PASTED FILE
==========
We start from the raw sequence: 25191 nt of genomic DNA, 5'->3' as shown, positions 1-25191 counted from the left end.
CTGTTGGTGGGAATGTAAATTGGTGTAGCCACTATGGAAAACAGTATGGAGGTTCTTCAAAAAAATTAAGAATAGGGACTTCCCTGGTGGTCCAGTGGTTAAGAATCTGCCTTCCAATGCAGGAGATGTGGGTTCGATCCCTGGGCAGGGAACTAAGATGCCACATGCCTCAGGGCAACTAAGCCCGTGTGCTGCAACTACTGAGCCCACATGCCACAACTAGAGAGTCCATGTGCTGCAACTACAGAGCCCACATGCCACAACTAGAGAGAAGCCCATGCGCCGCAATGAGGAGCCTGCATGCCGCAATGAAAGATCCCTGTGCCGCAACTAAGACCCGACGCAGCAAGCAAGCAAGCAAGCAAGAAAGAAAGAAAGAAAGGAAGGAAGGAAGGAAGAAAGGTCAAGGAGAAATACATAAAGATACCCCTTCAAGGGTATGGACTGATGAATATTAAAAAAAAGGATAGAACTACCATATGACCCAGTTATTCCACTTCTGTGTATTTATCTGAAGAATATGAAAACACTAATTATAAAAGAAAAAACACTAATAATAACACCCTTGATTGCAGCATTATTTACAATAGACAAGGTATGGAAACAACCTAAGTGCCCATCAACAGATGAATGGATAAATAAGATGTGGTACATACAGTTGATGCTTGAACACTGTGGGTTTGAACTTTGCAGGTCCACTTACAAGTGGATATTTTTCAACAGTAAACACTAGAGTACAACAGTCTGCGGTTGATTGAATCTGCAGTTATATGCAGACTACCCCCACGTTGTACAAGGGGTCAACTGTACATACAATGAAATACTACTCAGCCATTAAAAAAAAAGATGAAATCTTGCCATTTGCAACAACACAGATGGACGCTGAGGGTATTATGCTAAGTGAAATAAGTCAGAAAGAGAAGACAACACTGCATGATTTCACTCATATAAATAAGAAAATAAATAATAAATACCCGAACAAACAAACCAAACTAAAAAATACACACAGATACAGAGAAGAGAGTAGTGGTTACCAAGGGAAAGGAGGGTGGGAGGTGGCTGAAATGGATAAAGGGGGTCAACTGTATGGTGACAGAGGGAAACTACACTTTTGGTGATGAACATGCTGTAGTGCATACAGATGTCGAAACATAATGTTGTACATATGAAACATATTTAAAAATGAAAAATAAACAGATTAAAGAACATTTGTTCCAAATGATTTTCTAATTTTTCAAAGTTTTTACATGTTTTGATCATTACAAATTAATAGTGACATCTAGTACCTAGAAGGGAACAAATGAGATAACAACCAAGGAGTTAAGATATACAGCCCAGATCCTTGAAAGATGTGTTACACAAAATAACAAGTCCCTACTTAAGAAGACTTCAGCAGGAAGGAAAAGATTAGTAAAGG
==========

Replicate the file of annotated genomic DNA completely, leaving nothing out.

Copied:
We start from the raw sequence: 25191 nt of genomic DNA, 5'->3' as shown, positions 1-25191 counted from the left end.
CTGTTGGTGGGAATGTAAATTGGTGTAGCCACTATGGAAAACAGTATGGAGGTTCTTCAAAAAAATTAAGAATAGGGACTTCCCTGGTGGTCCAGTGGTTAAGAATCTGCCTTCCAATGCAGGAGATGTGGGTTCGATCCCTGGGCAGGGAACTAAGATGCCACATGCCTCAGGGCAACTAAGCCCGTGTGCTGCAACTACTGAGCCCACATGCCACAACTAGAGAGTCCATGTGCTGCAACTACAGAGCCCACATGCCACAACTAGAGAGAAGCCCATGCGCCGCAATGAGGAGCCTGCATGCCGCAATGAAAGATCCCTGTGCCGCAACTAAGACCCGACGCAGCAAGCAAGCAAGCAAGCAAGAAAGAAAGAAAGAAAGGAAGGAAGGAAGGAAGAAAGGTCAAGGAGAAATACATAAAGATACCCCTTCAAGGGTATGGACTGATGAATATTAAAAAAAAGGATAGAACTACCATATGACCCAGTTATTCCACTTCTGTGTATTTATCTGAAGAATATGAAAACACTAATTATAAAAGAAAAAACACTAATAATAACACCCTTGATTGCAGCATTATTTACAATAGACAAGGTATGGAAACAACCTAAGTGCCCATCAACAGATGAATGGATAAATAAGATGTGGTACATACAGTTGATGCTTGAACACTGTGGGTTTGAACTTTGCAGGTCCACTTACAAGTGGATATTTTTCAACAGTAAACACTAGAGTACAACAGTCTGCGGTTGATTGAATCTGCAGTTATATGCAGACTACCCCCACGTTGTACAAGGGGTCAACTGTACATACAATGAAATACTACTCAGCCATTAAAAAAAAAGATGAAATCTTGCCATTTGCAACAACACAGATGGACGCTGAGGGTATTATGCTAAGTGAAATAAGTCAGAAAGAGAAGACAACACTGCATGATTTCACTCATATAAATAAGAAAATAAATAATAAATACCCGAACAAACAAACCAAACTAAAAAATACACACAGATACAGAGAAGAGAGTAGTGGTTACCAAGGGAAAGGAGGGTGGGAGGTGGCTGAAATGGATAAAGGGGGTCAACTGTATGGTGACAGAGGGAAACTACACTTTTGGTGATGAACATGCTGTAGTGCATACAGATGTCGAAACATAATGTTGTACATATGAAACATATTTAAAAATGAAAAATAAACAGATTAAAGAACATTTGTTCCAAATGATTTTCTAATTTTTCAAAGTTTTTACATGTTTTGATCATTACAAATTAATAGTGACATCTAGTACCTAGAAGGGAACAAATGAGATAACAACCAAGGAGTTAAGATATACAGCCCAGATCCTTGAAAGATGTGTTACACAAAATAACAAGTCCCTACTTAAGAAGACTTCAGCAGGAAGGAAAAGATTAGTAAAGG